Conservation Volunteers Australia
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- 1 History
- 2 Projects
- 3 Volunteers
- 4 Corporate partnerships
- 5 Land management
- 6 See also
- 7 References
- 8 External links
The organisation was founded in Ballarat, Victoria in 1982 as the Australian Trust for Conservation Volunteers. The organisation's Head Office remains in Ballarat, and Conservation Volunteers now has 25 offices around Australia.
- 1982 - organisation founded as Australian Trust for Conservation Volunteers
- 1989 - Banksia Environmental Foundation Award Winner - Community Service Category
- 1990 - Banksia Environmental Foundation Award Winner - Community Service Category
- 1995 - Banksia Environmental Foundation Award Winner - Land Management Category
- 1996 - Banksia Environmental Foundation Award Winner - Community Groups Category
- 1999 - Leading partner in forming the international Conservation Volunteers Alliance
- 2000 - New name and logo launched as organisation becomes Conservation Volunteers Australia (CVA)
- 2000 - Admitted to United Nations Global 500 Honour Roll for Environmental Achievement - one of only 14 organisations from 12 countries recognised for the year
- 2001 - Launch of Revive Our Wetlands, a 10-year partnership between Conservation Volunteers Australia and BHP Billiton to deliver Australia’s largest national wetlands revival program
- 2001 - Launch of Shell Coastal Volunteers, a community business partnership between Conservation Volunteers Australia and Shell Australia
- 2001 - CVA reaches milestone of 1 million volunteer days in the International Year of Volunteers
- 2002 - CVA wins Prime Minister's Award for Excellence in Community Business Partnerships for Revive Our Wetlands program with BHP Billiton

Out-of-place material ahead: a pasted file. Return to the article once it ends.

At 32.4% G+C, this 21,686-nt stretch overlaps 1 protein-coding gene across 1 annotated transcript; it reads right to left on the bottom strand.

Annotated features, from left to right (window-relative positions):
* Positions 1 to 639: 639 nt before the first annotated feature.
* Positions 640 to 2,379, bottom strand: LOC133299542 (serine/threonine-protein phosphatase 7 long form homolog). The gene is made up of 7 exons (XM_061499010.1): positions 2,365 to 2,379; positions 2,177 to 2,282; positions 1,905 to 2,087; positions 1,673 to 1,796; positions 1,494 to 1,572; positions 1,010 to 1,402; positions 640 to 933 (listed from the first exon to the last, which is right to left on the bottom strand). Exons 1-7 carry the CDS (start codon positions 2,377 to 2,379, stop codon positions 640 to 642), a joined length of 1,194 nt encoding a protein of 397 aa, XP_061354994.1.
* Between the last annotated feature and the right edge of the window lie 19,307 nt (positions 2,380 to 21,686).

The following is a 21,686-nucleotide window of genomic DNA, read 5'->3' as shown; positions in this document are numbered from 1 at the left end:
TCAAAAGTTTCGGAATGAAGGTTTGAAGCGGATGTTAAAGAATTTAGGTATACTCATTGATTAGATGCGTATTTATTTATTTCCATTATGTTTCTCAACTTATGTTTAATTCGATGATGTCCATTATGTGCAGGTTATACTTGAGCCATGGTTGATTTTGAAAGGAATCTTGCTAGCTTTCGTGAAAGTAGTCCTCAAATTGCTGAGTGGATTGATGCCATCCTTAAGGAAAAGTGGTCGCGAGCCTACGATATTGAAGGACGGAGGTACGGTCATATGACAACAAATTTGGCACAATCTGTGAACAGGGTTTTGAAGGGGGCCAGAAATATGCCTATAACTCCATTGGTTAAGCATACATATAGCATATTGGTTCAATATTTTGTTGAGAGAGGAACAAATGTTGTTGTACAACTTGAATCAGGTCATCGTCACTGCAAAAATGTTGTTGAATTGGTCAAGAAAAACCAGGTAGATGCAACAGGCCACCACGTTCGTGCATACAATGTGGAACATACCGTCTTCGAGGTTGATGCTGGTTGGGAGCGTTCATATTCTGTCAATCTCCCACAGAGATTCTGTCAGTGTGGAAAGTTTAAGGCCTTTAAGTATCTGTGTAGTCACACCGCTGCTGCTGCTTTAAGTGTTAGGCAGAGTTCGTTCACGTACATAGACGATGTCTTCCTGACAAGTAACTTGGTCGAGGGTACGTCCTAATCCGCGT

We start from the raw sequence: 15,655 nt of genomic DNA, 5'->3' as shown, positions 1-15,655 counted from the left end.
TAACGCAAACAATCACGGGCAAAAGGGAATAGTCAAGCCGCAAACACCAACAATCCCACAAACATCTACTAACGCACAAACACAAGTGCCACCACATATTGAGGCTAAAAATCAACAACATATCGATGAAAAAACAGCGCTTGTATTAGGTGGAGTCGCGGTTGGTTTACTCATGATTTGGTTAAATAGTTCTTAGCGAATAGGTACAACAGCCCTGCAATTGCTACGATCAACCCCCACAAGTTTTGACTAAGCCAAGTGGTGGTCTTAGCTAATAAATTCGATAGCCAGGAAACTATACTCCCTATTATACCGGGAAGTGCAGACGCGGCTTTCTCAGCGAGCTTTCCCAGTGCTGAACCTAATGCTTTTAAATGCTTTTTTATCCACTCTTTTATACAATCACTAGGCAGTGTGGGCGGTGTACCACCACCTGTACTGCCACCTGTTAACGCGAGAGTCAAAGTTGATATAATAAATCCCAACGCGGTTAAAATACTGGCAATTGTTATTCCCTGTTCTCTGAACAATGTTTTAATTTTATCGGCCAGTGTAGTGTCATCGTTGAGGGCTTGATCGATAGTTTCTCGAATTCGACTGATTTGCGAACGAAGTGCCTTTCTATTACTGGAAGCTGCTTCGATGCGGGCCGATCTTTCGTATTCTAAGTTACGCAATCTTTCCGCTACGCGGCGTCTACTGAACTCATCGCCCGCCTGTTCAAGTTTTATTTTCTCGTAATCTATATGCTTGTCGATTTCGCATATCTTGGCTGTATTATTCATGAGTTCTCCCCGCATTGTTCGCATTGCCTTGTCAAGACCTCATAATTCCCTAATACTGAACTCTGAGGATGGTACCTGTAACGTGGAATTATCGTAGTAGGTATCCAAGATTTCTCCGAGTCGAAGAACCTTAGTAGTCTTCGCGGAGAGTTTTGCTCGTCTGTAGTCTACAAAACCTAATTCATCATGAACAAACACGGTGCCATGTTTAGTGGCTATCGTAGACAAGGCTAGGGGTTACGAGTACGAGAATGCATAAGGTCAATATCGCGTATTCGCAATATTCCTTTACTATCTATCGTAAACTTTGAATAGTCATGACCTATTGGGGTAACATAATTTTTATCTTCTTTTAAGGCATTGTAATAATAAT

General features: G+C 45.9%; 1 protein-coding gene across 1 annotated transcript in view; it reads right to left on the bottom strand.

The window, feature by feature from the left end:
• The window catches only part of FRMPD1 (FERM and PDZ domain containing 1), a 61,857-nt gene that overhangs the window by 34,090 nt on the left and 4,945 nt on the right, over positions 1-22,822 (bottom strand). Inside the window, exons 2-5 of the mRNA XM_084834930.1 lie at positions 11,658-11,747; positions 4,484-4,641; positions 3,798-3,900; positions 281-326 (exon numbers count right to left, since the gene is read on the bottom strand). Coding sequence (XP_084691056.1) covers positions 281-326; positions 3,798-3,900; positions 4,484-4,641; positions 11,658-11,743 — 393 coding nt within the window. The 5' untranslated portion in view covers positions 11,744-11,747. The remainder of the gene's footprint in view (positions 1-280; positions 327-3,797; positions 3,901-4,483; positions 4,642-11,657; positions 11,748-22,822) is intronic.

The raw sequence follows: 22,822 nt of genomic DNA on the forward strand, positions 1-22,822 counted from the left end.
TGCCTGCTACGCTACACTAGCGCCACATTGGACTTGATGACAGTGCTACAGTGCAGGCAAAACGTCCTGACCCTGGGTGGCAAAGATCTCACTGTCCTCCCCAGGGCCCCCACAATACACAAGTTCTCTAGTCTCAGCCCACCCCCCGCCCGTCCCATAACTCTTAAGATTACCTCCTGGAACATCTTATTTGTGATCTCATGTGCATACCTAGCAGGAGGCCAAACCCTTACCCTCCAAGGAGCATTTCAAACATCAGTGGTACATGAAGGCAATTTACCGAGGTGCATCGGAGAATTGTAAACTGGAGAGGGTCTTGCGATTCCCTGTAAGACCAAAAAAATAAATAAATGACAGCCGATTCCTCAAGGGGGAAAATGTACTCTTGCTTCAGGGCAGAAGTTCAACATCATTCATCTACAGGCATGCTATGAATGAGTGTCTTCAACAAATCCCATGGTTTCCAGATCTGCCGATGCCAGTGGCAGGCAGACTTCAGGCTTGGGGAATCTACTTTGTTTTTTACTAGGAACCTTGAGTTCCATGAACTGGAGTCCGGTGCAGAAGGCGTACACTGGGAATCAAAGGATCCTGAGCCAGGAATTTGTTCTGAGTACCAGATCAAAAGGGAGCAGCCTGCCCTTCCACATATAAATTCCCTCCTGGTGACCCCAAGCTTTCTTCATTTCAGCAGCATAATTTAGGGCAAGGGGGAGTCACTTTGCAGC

- 2003 - CVA wins Australian Financial Review Corporate Partnership Award for Revive Our Wetlands program with BHP Billiton
- 2006 - Launch of Conservation Volunteers New Zealand with an office in Auckland
- 2007 - Banksia Environmental Foundation Award Winner - Water Category
- 2009 - CVA wins the National Ecotourism Award from Ecotourism Australia
- 2011 - CVA is presented with the United Nations World Tourism Organisation / UNWTO Ulysses Award for Innovation in Non-Governmental Organizations for the project 'Connecting People with the Environment, W James Whyte Island Reserve: tourists volunteering to protect biodiversity - Conservation Volunteers (Australia)'
- 2012 - CVA wins Green Lifestyle Award (not for profit business category)
- 2013 - CVA wins Coastal Award for Excellence (WA) - Community Group Effort
- 2014 - CVA wins Victorian Tourism Award - New Tourism Development for Naturewise Eco Escapes in partnership with Parks Victoria 
All Conservation Volunteers projects involve practical conservation, with activities typically including tree planting, weed control, seed collection, track and trail building and maintenance, heritage restoration projects, and wildlife surveys. Volunteers operate in teams of up to 10, under guidance and instruction of a professional CV Team Leader.
The focus of CVA's work varies depending upon the location of our project partners and our offices. With offices in a major capital cities, CVA undertakes a range of urban-based programs, ranging from tree planting to heritage restoration. Urban programs also involve sectors of the community in health-related projects such as the Green Gym program, developed in the UK by BTCV.
With the majority of CVA's offices located in regional Australia, a major focus of the organisation's work involves assisting individual landholders, Landcare groups and Catchment Management Authorities involved in land management programs; councils and shires; and all major National Parks agencies.
Conservation Volunteers attracts over 10,000 local volunteers per year in Australia and New Zealand, plus over 2,000 international volunteers every year.
* Green Army In 2014, the Australian Government engaged Conservation Volunteers Australia as one of five Service Providers to deliver services as part of the Green Army Programme. CVA was appointed for a period of three years, 2014-2017, to deliver the Green Army Programme. The Green Army is a hands-on, practical, grassroots environmental action programme that supports local environment and heritage conservation projects across Australia. The programme provides opportunities for young Australians aged 17–24 years to gain training and experience in environmental and heritage conservation fields and explore careers in conservation management, while participating in projects that generate real benefits for the environment.
Green Army teams of 10 (up to nine participants and one team supervisor) will be deployed to projects lasting 20–26 weeks across Australia to help communities deliver local conservation outcomes. Projects are guided by local community needs and contribute to Australia's national and international environmental priorities and obligations.